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Old 12-25-2005, 05:11 PM   #1
Montana_1424
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Heat in Underbelly

Does the furnace vent which goes into the underbelly provide enought heat to keep the freshwater tank from freezing? I pour antifreeze in the gray and black tank, but I obviously cant do that in the fresh water tank. I do have the underbelly sealed up pretty good. I used expansion foam in all the little openings.
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Old 12-25-2005, 06:10 PM   #2
ols1932
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In our 2000 3555RL it does.
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Old 12-25-2005, 06:13 PM   #3
Montana_1424
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Cool, I am thinking about just using the tank instead of hooking up, for now
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Old 12-25-2005, 07:04 PM   #4
Montana Sky
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In my 3400RL there is a 2" heat duct from the furnace into the underbelly to keep heat around the tanks. I am sure your 3650RK has it as well, just make sure you use the furnace and not just a space heater. The furnace needs to cycle on to blow heat into the underbelly, if you do a search on sreigle post on tanks freezing up, he goes into great detail as to why and how this is important.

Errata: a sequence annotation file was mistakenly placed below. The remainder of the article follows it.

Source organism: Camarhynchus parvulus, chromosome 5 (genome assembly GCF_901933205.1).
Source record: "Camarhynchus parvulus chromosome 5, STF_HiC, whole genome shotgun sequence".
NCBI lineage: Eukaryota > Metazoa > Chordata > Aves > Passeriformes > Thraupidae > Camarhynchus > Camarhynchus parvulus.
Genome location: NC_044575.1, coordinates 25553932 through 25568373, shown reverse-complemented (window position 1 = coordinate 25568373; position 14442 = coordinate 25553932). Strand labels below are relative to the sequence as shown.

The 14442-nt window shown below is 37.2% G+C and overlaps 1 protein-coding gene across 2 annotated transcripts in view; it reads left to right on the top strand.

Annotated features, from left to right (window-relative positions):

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Old 12-26-2005, 02:17 AM   #5
Montana_4944
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Our dealer told us most freezing problems are from keeping the furnace heat to low. We live in ours and were trying to use space heaters to save on propane. In doing that we didn't have our furnace high enough so pipes froze.
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Old 12-29-2005, 04:42 PM   #6
sreigle
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Like YorkieSue we found so long as the furnace runs enough the belly tanks will be fine. We've never had a tank freeze up even to five below (F). My earlier report of a frozen black tank was incorrect, as another post described.

Our "new" procedure is we use space heaters to augment the furnace when the temperature is above hard freeze level (27 for four hours). When we retire for the night and the temperature is to be below that level, the downstairs space heater gets turned off, the furnace gets turned down to 60, we close the door to upstairs and run a space heater in the bedroom (ours is one of the models that do not get much heat upstairs).

When the low is to be above the hard freeze point we turn the downstairs space heater on high or low (depending on expected low temp) and let the furnace run only as needed to maintain 60 degrees (sometimes I take it to 58 instead).

I don't know if this approach is good for everyone but it works for us. Having had the belly pan dropped along the edge I found there is plenty of heat in the belly just from the furnace running. A mobile service guy I had helping me recently was quite impressed with the amount of heat in there.
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Old 12-30-2005, 03:39 PM   #7
Northstar
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We got down to about 25F early in April this year in Alaska. Our basement had enough heat. Our rate of gas consumption lasted seven days.
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Old 01-31-2006, 06:37 AM   #8
genecurp